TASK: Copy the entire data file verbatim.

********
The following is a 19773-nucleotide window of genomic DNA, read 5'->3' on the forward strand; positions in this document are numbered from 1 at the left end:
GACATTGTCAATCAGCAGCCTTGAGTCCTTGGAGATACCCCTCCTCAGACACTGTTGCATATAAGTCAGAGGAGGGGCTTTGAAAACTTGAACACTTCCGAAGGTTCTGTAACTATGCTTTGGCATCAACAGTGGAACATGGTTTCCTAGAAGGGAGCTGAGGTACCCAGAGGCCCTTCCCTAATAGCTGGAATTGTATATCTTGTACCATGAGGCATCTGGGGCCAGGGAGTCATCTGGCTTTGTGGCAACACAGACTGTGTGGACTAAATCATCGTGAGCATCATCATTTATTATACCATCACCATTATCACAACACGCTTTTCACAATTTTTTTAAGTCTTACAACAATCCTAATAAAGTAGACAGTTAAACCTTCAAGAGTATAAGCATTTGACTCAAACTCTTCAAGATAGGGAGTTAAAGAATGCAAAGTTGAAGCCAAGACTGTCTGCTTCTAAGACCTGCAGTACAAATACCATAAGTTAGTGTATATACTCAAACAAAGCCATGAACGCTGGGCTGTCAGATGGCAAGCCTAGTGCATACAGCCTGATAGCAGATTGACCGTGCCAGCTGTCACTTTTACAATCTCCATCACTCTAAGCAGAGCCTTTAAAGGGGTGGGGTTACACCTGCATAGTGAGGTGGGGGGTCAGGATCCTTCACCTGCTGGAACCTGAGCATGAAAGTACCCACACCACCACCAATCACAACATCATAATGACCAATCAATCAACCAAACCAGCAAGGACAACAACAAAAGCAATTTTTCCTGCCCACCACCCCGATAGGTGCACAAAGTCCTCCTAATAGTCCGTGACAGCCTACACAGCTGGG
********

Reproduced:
The following is a 19773-nucleotide window of genomic DNA, read 5'->3' on the forward strand; positions in this document are numbered from 1 at the left end:
GACATTGTCAATCAGCAGCCTTGAGTCCTTGGAGATACCCCTCCTCAGACACTGTTGCATATAAGTCAGAGGAGGGGCTTTGAAAACTTGAACACTTCCGAAGGTTCTGTAACTATGCTTTGGCATCAACAGTGGAACATGGTTTCCTAGAAGGGAGCTGAGGTACCCAGAGGCCCTTCCCTAATAGCTGGAATTGTATATCTTGTACCATGAGGCATCTGGGGCCAGGGAGTCATCTGGCTTTGTGGCAACACAGACTGTGTGGACTAAATCATCGTGAGCATCATCATTTATTATACCATCACCATTATCACAACACGCTTTTCACAATTTTTTTAAGTCTTACAACAATCCTAATAAAGTAGACAGTTAAACCTTCAAGAGTATAAGCATTTGACTCAAACTCTTCAAGATAGGGAGTTAAAGAATGCAAAGTTGAAGCCAAGACTGTCTGCTTCTAAGACCTGCAGTACAAATACCATAAGTTAGTGTATATACTCAAACAAAGCCATGAACGCTGGGCTGTCAGATGGCAAGCCTAGTGCATACAGCCTGATAGCAGATTGACCGTGCCAGCTGTCACTTTTACAATCTCCATCACTCTAAGCAGAGCCTTTAAAGGGGTGGGGTTACACCTGCATAGTGAGGTGGGGGGTCAGGATCCTTCACCTGCTGGAACCTGAGCATGAAAGTACCCACACCACCACCAATCACAACATCATAATGACCAATCAATCAACCAAACCAGCAAGGACAACAACAAAAGCAATTTTTCCTGCCCACCACCCCGATAGGTGCACAAAGTCCTCCTAATAGTCCGTGACAGCCTACACAGCTGGG